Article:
The NYPD and federal authorities are investigating a possible hate crime targeting pro-Palestinian students who were blasted with suspected “skunk spray” while rallying at Columbia University.
The students were part of a coalition of roughly 100 student groups called the Columbia University Apartheid Divest. The group gathered on Friday on campus for the “stop the US war machine” rally calling for an end to U.S. support for Israel’s war in Gaza, among other demands, according to social media posts and Maryam Alwan, a spokesperson for Columbia’s chapter Students for Justice in Palestine.
At around 1:50 p.m., protesters began alerting authorities they’d been hit with what the NYPD believes is “skunk spray,” a non-lethal chemical. Six students submitted complaints with police saying the spray irritated their eyes and made them nauseous, according to NYPD Detective Annette Shelton. The students refused medical attention at the time.
Columbia University wrote in a statement that the school is cooperating with local and federal authorities in an investigation into the incident. In a follow-up statement released Monday evening, Columbia interim provost Dennis Mitchell said the NYPD was taking the “lead role” in an investigation of “what appear to have been serious crimes, possibly hate crimes.”
The incident represented a tumultuous start to the spring semester at New York City’s only Ivy League university. The campus has been rocked by frequent protests, anger from prominent donors and outside instigators following the Oct. 7 attack by Hamas militants in Israel and Israel’s ongoing invasion of Gaza.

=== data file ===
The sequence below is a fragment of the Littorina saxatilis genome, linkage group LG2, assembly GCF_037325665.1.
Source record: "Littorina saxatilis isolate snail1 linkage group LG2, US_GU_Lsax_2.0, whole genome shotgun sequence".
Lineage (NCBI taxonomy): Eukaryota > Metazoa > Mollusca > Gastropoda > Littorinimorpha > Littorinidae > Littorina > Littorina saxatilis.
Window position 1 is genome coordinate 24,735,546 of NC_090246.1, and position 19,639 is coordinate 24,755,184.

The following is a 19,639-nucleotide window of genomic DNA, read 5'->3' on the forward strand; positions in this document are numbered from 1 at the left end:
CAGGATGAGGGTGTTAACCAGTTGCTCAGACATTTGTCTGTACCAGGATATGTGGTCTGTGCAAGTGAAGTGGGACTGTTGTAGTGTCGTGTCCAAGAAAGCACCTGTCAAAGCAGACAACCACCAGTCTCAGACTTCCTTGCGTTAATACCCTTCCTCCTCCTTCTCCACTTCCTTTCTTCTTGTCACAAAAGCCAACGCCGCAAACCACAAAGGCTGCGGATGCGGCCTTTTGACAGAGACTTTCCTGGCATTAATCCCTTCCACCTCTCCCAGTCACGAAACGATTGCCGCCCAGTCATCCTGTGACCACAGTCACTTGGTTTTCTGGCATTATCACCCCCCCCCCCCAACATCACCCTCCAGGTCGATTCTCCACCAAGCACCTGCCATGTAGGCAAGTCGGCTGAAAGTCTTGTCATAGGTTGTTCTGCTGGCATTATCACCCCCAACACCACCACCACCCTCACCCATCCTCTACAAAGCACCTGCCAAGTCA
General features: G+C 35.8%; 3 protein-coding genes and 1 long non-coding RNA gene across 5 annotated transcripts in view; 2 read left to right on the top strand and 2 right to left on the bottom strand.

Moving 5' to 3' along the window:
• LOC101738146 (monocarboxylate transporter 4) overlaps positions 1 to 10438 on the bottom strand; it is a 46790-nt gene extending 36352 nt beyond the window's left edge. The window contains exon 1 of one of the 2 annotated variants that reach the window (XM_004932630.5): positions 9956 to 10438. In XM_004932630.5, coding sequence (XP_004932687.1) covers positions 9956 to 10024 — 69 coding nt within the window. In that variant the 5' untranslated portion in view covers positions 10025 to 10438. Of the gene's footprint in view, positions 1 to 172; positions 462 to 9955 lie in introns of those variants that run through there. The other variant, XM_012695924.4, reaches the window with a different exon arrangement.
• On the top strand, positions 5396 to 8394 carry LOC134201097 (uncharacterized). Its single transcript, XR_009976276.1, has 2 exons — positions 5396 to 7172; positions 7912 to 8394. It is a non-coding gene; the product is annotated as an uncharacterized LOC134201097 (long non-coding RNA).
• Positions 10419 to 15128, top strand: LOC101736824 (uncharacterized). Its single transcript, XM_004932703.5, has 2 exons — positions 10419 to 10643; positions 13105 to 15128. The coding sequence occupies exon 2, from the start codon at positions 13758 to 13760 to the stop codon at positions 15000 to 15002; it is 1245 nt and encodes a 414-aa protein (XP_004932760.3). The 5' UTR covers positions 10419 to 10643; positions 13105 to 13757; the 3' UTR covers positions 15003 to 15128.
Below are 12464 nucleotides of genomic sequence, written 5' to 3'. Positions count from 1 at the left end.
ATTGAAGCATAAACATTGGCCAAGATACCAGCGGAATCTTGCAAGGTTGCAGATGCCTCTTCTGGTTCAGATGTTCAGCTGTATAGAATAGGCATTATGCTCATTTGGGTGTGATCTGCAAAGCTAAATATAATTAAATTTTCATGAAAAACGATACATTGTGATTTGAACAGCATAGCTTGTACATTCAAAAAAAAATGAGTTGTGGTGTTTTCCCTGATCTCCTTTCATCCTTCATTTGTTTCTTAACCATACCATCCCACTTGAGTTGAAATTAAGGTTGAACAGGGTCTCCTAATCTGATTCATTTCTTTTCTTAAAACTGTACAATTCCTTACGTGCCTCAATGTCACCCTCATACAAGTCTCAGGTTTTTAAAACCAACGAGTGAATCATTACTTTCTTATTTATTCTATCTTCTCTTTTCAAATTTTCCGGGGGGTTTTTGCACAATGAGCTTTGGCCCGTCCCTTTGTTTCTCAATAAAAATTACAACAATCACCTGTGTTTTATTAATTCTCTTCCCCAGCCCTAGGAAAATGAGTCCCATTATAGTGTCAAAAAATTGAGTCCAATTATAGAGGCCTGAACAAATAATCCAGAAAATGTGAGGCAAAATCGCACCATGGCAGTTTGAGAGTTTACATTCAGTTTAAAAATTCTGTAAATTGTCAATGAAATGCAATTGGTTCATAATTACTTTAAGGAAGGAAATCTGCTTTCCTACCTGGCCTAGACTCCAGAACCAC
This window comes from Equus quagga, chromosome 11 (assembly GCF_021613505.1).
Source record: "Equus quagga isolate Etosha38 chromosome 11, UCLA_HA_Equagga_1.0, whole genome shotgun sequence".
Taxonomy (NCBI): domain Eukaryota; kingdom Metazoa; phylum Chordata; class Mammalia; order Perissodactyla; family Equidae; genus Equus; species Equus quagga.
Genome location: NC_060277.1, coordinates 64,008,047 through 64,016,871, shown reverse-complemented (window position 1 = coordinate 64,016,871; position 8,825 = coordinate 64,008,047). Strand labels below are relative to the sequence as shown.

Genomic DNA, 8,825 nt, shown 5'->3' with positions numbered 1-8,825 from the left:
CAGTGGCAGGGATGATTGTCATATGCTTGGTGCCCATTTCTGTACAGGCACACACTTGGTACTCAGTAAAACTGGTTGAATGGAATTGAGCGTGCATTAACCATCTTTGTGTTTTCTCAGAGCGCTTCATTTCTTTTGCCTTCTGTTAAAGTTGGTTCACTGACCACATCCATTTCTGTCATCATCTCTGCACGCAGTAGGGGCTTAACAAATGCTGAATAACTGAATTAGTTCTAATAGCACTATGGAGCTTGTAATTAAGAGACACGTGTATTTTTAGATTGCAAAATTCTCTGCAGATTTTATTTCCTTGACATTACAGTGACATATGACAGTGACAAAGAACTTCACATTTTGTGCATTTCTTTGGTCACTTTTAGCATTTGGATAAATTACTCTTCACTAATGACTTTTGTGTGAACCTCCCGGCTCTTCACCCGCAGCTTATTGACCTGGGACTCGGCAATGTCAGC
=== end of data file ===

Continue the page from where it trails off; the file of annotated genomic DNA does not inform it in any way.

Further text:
Alwan, the Students for Justice in Palestine spokesperson, said the spray used at Friday’s protest was not a run of the mill stink bomb. Many students have taken to social media in the days following the rally, posting photos in the hospital due to exposure to the spray.
Students for Justice in Palestine shared images on Instagram of at least four students who entered urgent care or were hospitalized.
“Multiple people have been diagnosed with chemical inhalation and chemical exposure,” Alwan said, adding that symptoms included “lightheadedness, nausea, chest tightness, abnormal heart rate, vomiting.”
The list of students getting sick, according to Alwan, was increasing. Some said they were unable to wash off the smell.
Alwan said the culprits were “counter protestors” attempting to “blend in with protestors.”
Mitchell said in his statement that the “alleged perpetrators” had been banned from campus as the investigation continues. Police said they had made no arrests in connection with the incident.
“Skunk” was invented by an Israeli company and first used by the Israeli military in the West Bank in 2008, according to Reuters. The smell worsens after being washed and can cause prolonged eye-burning and nausea. The spray is now used by U.S. law enforcement, according to a 2015 BBC report, which described the smell as “worse than raw sewage” and “like a mixture of excrement, noxious gas and a decomposing donkey.”
In November, Columbia administrators suspended the Students for Justice in Palestine and Jewish Voice for Peace student groups after they “repeatedly violated University policies related to holding campus events.” Many students in those groups participated in Friday’s protest.
A spokesperson at Columbia University said in an email to Gothamist that the protest was unsanctioned and another violation of university policies. The university had not approved of the gathering, the spokesperson said.
Militants killed around 1,200 people during the Oct. 7 attack in Israel. Some 25,000 Palestinians have been killed during Israel’s invasion of Gaza, according to the Health Ministry.